Research

Below is a list of research related to attendance for Early Education

For the full list of research and reports, please visit the All Research page.

Early Elementary Performance and Attendance in Baltimore City Schools’ Pre-Kindergarten and Kindergarten

Connolly, Faith and Linda S. Olson. Baltimore Education Research Consortium, Baltimore, Md., March 2012. This brief looks at attendance in the early grades with particular focus on Pre-Kindergarten (PreK) and Kindergarten (K) and follows these young students over time. The study finds that students with low attendance in both PreK and K often continue to have low attendance, are more…
Published:   March 2012

Insights into Absenteeism in DCPS Early Childhood Program

Katz, Michael, Gina Adams, and Martha Johnson. Absenteeism in early grades, including prekindergarten, can negatively impact future attendance, retention, and academic performance. This report details research focused on absenteeism of children in the District of Columbia Public School (DCPS) early childhood program. Through interviews with key DCPS staff as well as education experts and district administrators throughout the country, and…
Published:   January 2015

Kindergarten Attendance and Readiness for Baltimore’s Class of 2027

Grigg, Jeffrey and Faith Connolly, Stephanie D’Souza, Charlie Mitchell. Baltimore Education Research Consortium, Baltimore, MD., March, 2015. This brief examines kindergarten readiness and attendance in kindergarten for children enrolled in publicly provided early education programs as well as similar children who entered kindergarten without enrolling in these programs. The brief finds that children enrolled in these programs are more likely…
Published:   March 2015

Preschool Attendance in Chicago Public Schools: Relationships with Learning Outcomes and Reasons for Absences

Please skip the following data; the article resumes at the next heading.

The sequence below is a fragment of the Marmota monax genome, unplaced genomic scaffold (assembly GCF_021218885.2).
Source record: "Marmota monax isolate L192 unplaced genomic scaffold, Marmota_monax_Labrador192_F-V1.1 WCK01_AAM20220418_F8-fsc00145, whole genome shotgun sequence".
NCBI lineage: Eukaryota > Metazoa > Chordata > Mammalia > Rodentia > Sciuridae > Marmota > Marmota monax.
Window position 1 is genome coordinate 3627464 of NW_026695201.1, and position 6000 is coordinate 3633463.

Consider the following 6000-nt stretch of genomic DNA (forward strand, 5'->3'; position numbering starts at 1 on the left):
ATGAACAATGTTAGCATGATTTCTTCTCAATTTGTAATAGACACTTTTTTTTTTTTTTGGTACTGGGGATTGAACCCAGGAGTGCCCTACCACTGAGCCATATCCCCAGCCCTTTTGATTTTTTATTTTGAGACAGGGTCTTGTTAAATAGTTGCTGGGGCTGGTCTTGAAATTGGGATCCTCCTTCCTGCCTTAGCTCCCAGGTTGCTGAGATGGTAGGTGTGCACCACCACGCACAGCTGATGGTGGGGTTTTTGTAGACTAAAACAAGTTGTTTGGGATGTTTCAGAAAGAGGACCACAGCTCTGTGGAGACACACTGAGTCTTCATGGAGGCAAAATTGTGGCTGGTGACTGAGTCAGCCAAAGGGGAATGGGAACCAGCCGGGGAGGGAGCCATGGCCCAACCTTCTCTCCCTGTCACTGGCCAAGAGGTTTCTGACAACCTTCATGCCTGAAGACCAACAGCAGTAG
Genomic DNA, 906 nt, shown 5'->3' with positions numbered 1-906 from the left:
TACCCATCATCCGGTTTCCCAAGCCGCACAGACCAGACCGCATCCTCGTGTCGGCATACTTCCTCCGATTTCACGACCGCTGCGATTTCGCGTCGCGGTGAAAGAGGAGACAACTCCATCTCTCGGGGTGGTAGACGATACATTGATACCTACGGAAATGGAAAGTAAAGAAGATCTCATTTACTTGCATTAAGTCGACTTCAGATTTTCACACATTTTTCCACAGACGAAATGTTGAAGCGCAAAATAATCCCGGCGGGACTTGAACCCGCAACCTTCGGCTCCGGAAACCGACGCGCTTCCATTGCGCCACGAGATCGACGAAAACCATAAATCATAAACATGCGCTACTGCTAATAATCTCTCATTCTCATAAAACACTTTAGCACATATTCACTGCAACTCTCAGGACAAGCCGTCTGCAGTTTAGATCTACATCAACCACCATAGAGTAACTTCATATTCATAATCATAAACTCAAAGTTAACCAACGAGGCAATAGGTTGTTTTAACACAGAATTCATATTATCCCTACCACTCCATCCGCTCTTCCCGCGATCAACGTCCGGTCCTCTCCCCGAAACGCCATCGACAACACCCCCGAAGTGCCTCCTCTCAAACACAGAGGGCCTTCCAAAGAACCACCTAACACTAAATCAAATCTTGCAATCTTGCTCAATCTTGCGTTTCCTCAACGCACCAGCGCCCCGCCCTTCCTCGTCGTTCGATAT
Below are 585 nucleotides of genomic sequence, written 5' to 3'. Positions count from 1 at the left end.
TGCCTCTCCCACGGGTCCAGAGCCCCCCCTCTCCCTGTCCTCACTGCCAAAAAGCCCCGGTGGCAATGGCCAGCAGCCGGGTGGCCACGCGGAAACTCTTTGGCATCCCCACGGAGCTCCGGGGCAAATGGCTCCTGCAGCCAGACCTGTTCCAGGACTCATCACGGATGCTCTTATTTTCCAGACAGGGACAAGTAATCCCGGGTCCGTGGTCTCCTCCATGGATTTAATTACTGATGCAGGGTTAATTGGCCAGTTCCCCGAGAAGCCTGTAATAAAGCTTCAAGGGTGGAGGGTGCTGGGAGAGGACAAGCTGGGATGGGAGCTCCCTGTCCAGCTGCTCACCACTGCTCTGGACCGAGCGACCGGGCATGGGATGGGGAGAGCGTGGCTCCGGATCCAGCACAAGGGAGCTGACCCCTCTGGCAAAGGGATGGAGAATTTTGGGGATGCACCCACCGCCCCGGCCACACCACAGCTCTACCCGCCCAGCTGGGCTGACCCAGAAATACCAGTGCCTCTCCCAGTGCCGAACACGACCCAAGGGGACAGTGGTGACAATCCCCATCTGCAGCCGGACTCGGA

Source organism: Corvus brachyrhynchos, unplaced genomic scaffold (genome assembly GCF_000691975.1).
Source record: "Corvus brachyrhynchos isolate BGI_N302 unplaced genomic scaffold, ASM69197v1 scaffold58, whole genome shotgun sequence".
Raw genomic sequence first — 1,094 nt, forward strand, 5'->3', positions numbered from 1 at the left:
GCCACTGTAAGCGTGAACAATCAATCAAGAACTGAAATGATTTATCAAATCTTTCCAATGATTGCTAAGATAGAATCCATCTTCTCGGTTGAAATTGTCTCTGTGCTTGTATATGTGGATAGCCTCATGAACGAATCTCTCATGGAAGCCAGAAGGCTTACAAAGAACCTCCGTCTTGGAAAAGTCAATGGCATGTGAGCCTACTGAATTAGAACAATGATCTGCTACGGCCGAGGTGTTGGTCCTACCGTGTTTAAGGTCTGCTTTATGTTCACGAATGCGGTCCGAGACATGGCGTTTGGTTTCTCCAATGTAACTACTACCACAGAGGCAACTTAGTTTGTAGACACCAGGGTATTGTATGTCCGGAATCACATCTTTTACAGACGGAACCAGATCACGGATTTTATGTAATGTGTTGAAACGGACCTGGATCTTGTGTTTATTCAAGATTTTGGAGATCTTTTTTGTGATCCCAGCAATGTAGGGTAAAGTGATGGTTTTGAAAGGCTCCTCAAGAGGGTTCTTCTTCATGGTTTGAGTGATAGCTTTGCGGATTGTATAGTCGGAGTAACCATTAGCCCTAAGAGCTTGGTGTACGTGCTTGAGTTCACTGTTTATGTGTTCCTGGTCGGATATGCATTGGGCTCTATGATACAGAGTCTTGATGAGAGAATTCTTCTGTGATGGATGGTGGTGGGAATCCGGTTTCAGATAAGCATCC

Ehrlich, Stacy B. University of Chicago, Consortium on Chicago School Research, May 2014. This report highlights the critical importance of consistent preschool attendance. Students who attend preschool regularly are significantly more likely than chronically absent preschoolers to be ready for kindergarten and to attend school regularly in later grades, the report finds. The study, which follows 25,000 three- and four-year-olds…
Published:   May 2014

The effects of Tulsa’s CAP Head Start program on middle-school academic outcomes and progress

Phillips, Deborah, William Gormley, and Sara Anderson, August 2016. This study presents evidence pertinent to current debates about the lasting impacts of early childhood educational interventions and, specifically, Head Start. A group of students who were first studied to examine the immediate impacts of the Tulsa, Oklahoma, Community Action Project (CAP) Head Start program were followed-up in middle school, primarily…
Published:   August 2016

What are the Effects of a Two-Generation Human Capital Program on Children’s Attendance and Chronic Absence in Head Start?

Sommer, Teresa Eckrich, et al. Northwestern University, May 2019. This study evaluates the effects on children’s attendance and chronic absence of Career Advance, a career pathway training program for parents of children enrolled in Head Start. It also examines whether the program is more effective in reducing children’s chronic absence among certain families (i.e., grouped by family, parent, and child…
Published:   May 2019

Why September Matters: Improving Student Attendance

Olson, Linda S. Baltimore Education Research Consortium, July 2014. Absenteeism in the first month of school can predict poor attendance patterns throughout the year, providing an early warning sign for parents and educators to intervene and put students back on track, according to this brief which examines attendance in the Baltimore City Public Schools for pre-kindergarten through 12th grade students…
Published:   July 2014
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